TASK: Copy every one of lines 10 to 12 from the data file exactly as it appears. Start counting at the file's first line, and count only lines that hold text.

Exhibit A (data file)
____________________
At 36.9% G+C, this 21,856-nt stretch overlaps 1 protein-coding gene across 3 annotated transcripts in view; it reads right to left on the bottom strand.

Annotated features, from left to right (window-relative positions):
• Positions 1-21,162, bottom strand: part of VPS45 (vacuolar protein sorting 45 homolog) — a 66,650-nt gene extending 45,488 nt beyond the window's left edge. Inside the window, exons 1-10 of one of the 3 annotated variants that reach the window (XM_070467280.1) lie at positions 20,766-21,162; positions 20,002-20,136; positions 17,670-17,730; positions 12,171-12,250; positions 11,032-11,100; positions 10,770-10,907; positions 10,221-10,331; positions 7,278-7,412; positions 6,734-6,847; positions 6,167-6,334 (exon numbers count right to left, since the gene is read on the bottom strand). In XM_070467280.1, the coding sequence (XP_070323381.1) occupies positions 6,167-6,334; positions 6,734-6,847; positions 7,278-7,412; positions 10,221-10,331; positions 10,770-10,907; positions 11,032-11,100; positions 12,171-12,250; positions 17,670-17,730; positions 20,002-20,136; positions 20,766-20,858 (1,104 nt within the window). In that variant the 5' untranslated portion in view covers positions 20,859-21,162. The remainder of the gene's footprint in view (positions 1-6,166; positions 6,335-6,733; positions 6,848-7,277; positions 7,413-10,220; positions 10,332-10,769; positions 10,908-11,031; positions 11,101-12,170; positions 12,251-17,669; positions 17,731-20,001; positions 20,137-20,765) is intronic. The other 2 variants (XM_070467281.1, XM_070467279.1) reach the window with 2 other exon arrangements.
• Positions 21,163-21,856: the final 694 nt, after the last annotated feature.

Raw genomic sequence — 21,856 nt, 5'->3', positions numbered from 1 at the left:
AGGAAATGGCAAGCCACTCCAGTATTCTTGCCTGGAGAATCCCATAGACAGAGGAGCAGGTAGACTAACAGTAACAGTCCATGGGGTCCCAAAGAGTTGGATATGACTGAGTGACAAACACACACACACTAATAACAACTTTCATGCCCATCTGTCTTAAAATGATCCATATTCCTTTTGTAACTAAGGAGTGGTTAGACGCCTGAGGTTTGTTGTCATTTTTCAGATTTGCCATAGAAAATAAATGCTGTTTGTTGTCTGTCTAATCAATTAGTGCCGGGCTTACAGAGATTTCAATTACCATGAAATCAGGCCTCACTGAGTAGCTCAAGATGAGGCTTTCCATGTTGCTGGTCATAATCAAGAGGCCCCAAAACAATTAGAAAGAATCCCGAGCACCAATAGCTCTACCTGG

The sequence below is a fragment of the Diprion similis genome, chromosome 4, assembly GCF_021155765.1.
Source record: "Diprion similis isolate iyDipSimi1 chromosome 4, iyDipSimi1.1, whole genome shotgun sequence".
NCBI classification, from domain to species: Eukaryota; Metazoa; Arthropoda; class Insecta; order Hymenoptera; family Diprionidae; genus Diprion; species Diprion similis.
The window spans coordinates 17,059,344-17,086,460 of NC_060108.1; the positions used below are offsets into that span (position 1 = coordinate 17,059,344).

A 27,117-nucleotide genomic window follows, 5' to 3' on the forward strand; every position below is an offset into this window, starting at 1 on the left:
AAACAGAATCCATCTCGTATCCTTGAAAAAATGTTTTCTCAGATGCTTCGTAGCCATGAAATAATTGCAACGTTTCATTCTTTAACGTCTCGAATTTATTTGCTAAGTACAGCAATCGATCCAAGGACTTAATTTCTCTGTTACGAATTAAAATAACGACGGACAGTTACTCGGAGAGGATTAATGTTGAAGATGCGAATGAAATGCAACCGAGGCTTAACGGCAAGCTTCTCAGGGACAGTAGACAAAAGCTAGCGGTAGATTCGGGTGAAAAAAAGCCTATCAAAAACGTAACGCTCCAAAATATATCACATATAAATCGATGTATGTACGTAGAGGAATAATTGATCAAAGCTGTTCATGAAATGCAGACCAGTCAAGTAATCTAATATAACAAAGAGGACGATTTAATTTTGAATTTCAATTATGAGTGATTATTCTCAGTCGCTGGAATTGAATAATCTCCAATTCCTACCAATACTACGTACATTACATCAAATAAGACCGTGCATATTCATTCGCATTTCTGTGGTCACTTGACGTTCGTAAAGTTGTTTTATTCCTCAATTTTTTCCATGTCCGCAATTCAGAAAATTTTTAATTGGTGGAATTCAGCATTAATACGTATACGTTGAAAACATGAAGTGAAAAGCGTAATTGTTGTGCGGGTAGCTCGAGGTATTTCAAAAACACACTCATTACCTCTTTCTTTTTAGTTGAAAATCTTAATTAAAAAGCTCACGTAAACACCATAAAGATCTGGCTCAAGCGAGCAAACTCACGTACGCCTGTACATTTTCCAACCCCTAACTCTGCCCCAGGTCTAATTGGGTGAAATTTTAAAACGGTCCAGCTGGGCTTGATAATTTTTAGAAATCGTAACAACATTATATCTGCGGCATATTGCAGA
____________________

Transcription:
The window spans coordinates 17,059,344-17,086,460 of NC_060108.1; the positions used below are offsets into that span (position 1 = coordinate 17,059,344).

A 27,117-nucleotide genomic window follows, 5' to 3' on the forward strand; every position below is an offset into this window, starting at 1 on the left:
AAACAGAATCCATCTCGTATCCTTGAAAAAATGTTTTCTCAGATGCTTCGTAGCCATGAAATAATTGCAACGTTTCATTCTTTAACGTCTCGAATTTATTTGCTAAGTACAGCAATCGATCCAAGGACTTAATTTCTCTGTTACGAATTAAAATAACGACGGACAGTTACTCGGAGAGGATTAATGTTGAAGATGCGAATGAAATGCAACCGAGGCTTAACGGCAAGCTTCTCAGGGACAGTAGACAAAAGCTAGCGGTAGATTCGGGTGAAAAAAAGCCTATCAAAAACGTAACGCTCCAAAATATATCACATATAAATCGATGTATGTACGTAGAGGAATAATTGATCAAAGCTGTTCATGAAATGCAGACCAGTCAAGTAATCTAATATAACAAAGAGGACGATTTAATTTTGAATTTCAATTATGAGTGATTATTCTCAGTCGCTGGAATTGAATAATCTCCAATTCCTACCAATACTACGTACATTACATCAAATAAGACCGTGCATATTCATTCGCATTTCTGTGGTCACTTGACGTTCGTAAAGTTGTTTTATTCCTCAATTTTTTCCATGTCCGCAATTCAGAAAATTTTTAATTGGTGGAATTCAGCATTAATACGTATACGTTGAAAACATGAAGTGAAAAGCGTAATTGTTGTGCGGGTAGCTCGAGGTATTTCAAAAACACACTCATTACCTCTTTCTTTTTAGTTGAAAATCTTAATTAAAAAGCTCACGTAAACACCATAAAGATCTGGCTCAAGCGAGCAAACTCACGTACGCCTGTACATTTTCCAACCCCTAACTCTGCCCCAGGTCTAATTGGGTGAAATTTTAAAACGGTCCAGCTGGGCTTGATAATTTTTAGAAATCGTAACAACATTATATCTGCGGCATATTGCAGA